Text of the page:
KTM is the leader of the burgeoning 350cc market after becoming the first major OEM to offer the midlevel displacement dirt bike. It all started with the 350 SX-F motocrosser, but the Austrian brand is known for its wide range of niche bikes. KTM immediately started converting the 350 platform into off-road versions for racing, trail riding and even dual sport. The 2012 KTM 350 XCF-W is intended for trail use and we rode it down dirt paths of all variety in Southern California and Southern Oregon.
The single-cylinder DOHC engine feels exactly like we expect from a 250/450 blend. The water-cooled mill retains the high-rpm performance of the smaller bikes but churns out far more torque than a quarter-liter, specifically tuned for enduro riders. KTM gave the XCF-W a longer cylinder and a new piston which creates a 12.3:1 compression ratio. It also gets different camshafts and a heavier crank which aid the smooth low-end power.
We let Kyle Redmond turn laps on his private EnduroCross course and it was obvious that he immediately fell in love with the KTM’s output. Conditioned to riding a modified Honda CRF250R, Redmond claims he is able to attack obstacles more aggressively and the additional torque allows him to clear obstacles he could only dream of on the 250 machine. He was especially happy with the way it could carry the front end without having to downshift. Also, the quick- and free-revving engine and consistent hydraulic clutch allow him to rev the bike and then launch from very slow speeds, a technique commonly used in trials riding. Doing this on a 450 is gnarly and 250s rarely have the necessary punch.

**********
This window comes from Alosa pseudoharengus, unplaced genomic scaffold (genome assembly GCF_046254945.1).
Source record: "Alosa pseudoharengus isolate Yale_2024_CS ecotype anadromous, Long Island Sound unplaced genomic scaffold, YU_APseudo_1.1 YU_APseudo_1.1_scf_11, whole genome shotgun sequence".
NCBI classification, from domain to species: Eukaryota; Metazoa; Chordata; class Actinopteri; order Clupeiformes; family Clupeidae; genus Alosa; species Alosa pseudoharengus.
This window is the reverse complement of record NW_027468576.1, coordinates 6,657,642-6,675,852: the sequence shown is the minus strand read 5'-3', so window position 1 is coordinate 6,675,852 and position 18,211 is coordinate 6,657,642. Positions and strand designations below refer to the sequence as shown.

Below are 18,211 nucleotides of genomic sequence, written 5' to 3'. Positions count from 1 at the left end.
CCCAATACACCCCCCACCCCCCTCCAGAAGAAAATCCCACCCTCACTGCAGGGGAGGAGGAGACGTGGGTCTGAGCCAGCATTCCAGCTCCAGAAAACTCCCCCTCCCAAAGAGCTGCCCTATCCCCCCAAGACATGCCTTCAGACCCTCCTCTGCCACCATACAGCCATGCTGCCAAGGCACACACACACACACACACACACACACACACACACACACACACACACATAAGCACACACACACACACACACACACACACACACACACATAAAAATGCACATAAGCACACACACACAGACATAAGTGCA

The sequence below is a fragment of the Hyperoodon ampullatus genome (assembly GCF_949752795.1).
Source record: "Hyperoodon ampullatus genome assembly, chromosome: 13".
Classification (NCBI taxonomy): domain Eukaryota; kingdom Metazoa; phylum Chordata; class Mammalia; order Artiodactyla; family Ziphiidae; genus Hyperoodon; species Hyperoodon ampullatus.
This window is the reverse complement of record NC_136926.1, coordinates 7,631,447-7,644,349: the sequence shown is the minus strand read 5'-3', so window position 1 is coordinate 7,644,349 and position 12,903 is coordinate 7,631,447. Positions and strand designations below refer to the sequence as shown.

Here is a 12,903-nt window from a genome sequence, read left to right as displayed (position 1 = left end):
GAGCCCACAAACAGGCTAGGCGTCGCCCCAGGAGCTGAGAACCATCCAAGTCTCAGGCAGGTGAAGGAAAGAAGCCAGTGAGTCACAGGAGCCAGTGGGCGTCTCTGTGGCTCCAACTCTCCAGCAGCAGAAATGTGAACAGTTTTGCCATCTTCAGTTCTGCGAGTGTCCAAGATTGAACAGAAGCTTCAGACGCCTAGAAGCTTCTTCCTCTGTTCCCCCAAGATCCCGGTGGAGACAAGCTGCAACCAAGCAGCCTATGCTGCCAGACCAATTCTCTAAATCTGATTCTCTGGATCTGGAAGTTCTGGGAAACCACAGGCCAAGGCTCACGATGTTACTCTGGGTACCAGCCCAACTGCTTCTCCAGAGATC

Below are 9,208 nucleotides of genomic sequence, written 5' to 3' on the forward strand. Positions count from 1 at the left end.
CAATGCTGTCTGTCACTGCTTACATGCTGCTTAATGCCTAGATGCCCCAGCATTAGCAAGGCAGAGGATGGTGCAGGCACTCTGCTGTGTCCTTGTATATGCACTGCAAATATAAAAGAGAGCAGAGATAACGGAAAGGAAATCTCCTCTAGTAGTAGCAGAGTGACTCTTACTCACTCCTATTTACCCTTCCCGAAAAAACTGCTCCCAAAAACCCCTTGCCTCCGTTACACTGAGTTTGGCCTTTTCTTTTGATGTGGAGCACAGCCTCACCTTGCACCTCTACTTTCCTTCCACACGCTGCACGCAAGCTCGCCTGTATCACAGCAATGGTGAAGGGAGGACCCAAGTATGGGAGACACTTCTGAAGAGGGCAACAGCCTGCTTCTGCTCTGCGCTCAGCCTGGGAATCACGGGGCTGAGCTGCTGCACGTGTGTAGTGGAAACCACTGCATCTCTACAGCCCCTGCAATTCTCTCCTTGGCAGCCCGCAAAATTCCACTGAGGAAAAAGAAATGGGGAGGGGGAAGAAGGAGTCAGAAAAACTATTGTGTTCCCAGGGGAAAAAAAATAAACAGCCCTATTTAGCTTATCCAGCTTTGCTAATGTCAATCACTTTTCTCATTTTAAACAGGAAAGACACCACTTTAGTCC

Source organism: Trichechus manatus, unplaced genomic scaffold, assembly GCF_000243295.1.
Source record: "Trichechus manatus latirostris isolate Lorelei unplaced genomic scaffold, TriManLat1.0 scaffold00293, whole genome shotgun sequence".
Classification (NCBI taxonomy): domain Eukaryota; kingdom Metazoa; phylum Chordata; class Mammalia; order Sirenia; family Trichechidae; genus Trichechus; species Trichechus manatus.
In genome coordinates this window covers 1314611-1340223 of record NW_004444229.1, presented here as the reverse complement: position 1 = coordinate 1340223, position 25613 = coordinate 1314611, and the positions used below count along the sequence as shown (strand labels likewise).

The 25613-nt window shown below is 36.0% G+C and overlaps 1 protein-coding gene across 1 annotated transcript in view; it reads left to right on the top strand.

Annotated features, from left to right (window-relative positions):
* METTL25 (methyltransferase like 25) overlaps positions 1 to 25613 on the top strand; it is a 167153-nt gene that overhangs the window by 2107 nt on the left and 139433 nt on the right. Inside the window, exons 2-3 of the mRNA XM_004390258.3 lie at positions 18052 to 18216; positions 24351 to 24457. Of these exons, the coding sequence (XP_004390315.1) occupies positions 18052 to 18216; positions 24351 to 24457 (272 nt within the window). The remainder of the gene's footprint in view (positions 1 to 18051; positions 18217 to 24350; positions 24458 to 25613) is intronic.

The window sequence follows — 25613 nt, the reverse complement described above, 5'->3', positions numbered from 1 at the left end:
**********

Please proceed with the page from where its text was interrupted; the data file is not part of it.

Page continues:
Most of us aren’t professionals looking for the quickest way around an EX course. In the regular world, the XCF-W is equally impressive. It has enough muscle to rail down sand washes, though it’s not going to out-pull a 450 in deep conditions. On the varying trails around our Medford, Oregon headquarters, the KTM could almost be ridden in second gear for the entire day. The bike has enough torque to claw up the steepest hills but it revs long enough to avoid an extra shift.
Once the gear changes start happening, the wide-ratio transmission has plenty of legs for all but the fastest desert terrain. First gear is extremely low which is great for super-technical riding, but we usually toed up to second to avoid wheelspin. Our testers are divided, some preferring a close-ratio tranny and others content with the wide-ratio. All agree that the XCF-W offers plenty of versatility with a 13:52 final drive, and the drivetrain operation is flawless. The clutch is buttery, due in part to a new single diaphragm design. The clutch never fades, and the gearbox doesn’t miss either.
Handling is supremely light, feeling much more like a 250 machine than an open-class machine. The 350 weighs less than some 250F enduro bikes, even with a full 2.5 gallons of fuel. The light front end is standard KTM and the bike carves through single track with precision. A new chassis optimizes flex and rigidity along with a new single-piece aluminum swingarm. Sliding through flat corners is predictable and the XCF-W always finds plenty of traction using a 58.3-inch wheelbase. Brembo brakes and braided-steel lines make for a killer set of binders. It has one-finger power up front and the rear can be controlled easily while sitting or standing. Some riders won’t like how sensitive they are, but the feedback and power are undeniable. We love the brakes.
The PDS shock is amazing. The design works especially well off-road and the longer WP shock handles the usual trail junk.